Motor Vehicle Crashes Increased in Year After Incident Migraine Among Seniors

Prevalent migraine not associated with MVCs in subsequent two years but is linked to small reductions in driving days
Motor Vehicle Crashes Increased in Year After Incident Migraine Among Seniors
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Medically Reviewed By:
Mark Arredondo, M.D.

MONDAY, Jan. 8, 2024 (HealthDay News) -- For older adults, the likelihood of motor vehicle crashes (MVCs) is increased in the year after incident migraine, according to a study published online Dec. 22 in the Journal of the American Geriatrics Society.

Carolyn G. DiGuiseppi, M.D., M.P.H., Ph.D., from the University of Colorado Anschutz Medical Campus in Aurora, and colleagues examined the associations of migraine with MVCs and driving habits in older drivers in a multisite prospective cohort study of active drivers aged 65 to 79 years. Prevalent migraine, incident migraine, and medications typically used for migraine were assessed.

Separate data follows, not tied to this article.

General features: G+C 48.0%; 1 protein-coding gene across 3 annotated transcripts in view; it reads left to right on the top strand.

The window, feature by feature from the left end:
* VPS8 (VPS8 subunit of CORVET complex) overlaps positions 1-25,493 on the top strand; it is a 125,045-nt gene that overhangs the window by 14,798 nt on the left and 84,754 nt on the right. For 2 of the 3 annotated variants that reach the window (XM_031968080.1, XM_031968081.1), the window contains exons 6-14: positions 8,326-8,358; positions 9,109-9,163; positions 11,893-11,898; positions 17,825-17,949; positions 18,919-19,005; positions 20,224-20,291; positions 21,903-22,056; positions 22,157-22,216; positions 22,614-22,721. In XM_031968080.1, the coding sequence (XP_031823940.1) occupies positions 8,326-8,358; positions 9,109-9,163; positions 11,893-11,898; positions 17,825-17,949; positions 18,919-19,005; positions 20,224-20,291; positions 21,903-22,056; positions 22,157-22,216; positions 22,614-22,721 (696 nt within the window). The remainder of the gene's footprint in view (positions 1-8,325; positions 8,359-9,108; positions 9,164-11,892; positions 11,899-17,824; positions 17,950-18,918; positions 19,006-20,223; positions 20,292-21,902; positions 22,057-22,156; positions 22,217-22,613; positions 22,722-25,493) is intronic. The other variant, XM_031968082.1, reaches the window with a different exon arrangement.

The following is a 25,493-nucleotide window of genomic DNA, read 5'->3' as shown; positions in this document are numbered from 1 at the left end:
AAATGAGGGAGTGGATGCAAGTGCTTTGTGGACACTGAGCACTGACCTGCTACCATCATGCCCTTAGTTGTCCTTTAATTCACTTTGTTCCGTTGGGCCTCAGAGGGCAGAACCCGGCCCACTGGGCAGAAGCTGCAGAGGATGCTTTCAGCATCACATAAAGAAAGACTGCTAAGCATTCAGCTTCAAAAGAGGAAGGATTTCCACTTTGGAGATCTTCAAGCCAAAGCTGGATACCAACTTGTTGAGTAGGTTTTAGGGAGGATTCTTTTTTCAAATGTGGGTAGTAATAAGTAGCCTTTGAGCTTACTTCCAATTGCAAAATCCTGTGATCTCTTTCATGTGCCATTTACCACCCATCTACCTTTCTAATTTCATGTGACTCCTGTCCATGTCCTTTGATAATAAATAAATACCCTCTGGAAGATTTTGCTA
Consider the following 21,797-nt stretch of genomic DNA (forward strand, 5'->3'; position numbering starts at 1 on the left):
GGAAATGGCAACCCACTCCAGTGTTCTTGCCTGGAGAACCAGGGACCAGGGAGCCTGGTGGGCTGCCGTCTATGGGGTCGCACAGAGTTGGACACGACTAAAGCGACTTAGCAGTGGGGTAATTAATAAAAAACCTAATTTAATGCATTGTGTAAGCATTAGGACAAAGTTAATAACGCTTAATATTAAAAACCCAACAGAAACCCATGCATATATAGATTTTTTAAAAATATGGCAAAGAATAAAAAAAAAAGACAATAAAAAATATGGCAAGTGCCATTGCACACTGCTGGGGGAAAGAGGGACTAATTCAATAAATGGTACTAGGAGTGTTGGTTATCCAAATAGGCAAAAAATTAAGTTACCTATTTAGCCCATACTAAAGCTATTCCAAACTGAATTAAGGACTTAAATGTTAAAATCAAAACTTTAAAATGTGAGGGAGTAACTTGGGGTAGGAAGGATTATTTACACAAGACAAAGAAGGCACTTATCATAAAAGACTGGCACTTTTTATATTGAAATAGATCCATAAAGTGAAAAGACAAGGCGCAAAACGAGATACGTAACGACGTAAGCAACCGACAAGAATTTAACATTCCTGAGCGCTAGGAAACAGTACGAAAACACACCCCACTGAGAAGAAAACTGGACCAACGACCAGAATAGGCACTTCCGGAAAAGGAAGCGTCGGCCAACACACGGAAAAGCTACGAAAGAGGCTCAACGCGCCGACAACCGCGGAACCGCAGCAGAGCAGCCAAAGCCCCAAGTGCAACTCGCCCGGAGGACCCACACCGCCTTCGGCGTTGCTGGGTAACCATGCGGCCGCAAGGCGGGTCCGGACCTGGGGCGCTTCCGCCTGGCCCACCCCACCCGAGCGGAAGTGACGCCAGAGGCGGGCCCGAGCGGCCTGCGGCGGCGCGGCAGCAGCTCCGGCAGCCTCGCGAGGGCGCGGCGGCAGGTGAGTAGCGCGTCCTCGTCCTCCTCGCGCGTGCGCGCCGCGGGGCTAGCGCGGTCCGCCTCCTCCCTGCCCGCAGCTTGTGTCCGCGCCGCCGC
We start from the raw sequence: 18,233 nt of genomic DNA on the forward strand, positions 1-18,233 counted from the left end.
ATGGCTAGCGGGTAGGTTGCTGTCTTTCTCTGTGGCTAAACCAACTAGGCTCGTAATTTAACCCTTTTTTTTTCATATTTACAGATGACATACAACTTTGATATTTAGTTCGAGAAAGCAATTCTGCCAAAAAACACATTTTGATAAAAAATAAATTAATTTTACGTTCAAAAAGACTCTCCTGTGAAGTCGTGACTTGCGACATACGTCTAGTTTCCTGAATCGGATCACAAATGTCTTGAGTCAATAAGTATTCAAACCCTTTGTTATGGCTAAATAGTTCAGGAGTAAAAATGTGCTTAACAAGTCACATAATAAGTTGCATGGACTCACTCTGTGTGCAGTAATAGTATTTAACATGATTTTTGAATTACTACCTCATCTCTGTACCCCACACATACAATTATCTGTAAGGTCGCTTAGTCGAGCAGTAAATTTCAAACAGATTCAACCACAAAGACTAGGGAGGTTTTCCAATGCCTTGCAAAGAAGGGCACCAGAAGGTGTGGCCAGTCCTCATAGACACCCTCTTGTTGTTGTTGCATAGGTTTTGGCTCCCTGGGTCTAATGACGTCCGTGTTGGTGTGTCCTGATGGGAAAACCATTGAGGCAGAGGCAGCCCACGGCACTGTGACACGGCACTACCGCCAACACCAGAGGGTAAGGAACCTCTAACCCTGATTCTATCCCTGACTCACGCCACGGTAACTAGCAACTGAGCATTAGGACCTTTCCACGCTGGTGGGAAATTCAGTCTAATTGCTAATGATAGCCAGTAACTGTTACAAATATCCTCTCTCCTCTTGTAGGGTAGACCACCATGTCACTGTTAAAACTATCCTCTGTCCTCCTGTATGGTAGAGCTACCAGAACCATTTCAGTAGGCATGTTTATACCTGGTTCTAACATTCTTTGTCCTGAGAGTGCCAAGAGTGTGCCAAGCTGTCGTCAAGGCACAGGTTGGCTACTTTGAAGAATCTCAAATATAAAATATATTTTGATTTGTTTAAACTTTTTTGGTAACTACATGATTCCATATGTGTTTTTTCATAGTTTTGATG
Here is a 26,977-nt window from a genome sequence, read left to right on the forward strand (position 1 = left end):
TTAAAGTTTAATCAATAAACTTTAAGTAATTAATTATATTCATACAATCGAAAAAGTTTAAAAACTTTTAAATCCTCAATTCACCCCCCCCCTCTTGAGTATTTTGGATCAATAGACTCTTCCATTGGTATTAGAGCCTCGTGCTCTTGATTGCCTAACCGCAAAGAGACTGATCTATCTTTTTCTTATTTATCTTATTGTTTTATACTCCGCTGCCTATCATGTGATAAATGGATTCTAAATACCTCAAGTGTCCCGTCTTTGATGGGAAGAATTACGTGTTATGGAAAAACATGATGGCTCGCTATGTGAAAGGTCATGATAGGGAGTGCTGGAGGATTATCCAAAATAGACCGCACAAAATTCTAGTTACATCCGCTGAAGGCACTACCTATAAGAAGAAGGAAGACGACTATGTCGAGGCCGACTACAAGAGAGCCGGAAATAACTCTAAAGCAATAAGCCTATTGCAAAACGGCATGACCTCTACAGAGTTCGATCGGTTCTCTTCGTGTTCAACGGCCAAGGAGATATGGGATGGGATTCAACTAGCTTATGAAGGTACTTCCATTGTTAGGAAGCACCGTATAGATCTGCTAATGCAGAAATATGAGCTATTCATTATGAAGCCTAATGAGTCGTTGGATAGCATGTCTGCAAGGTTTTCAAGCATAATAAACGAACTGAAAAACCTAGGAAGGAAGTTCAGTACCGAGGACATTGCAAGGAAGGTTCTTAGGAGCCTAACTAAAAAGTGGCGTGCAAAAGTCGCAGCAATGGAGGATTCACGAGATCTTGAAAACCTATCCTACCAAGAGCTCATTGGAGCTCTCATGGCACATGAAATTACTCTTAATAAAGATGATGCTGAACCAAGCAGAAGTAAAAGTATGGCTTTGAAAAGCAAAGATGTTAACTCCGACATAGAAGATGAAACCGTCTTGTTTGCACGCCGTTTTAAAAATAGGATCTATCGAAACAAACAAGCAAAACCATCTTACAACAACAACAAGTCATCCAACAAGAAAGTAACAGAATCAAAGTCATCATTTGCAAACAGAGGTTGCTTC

Overall, 12.5 percent of the 2,589 drivers reported prevalent migraine and 1.3 percent reported incident migraine. The researchers found none of the models showed significant interactions between migraine and medications. There was no association for prevalent migraine with MVCs in the subsequent two years, but incident migraine was associated with significantly increased odds of having an MVC within one year. In adjusted models, associations were seen for prevalent migraine with small reductions in driving days and trips per month and increases in hard breaking.

"These results suggest stable, long-standing, or past history of migraine has relatively little impact on driving safety," the authors write. "However, odds of crashes were significantly increased in the year following newly reported migraine, indicating a potential need for driving safety intervention and improved clinical management in this population."

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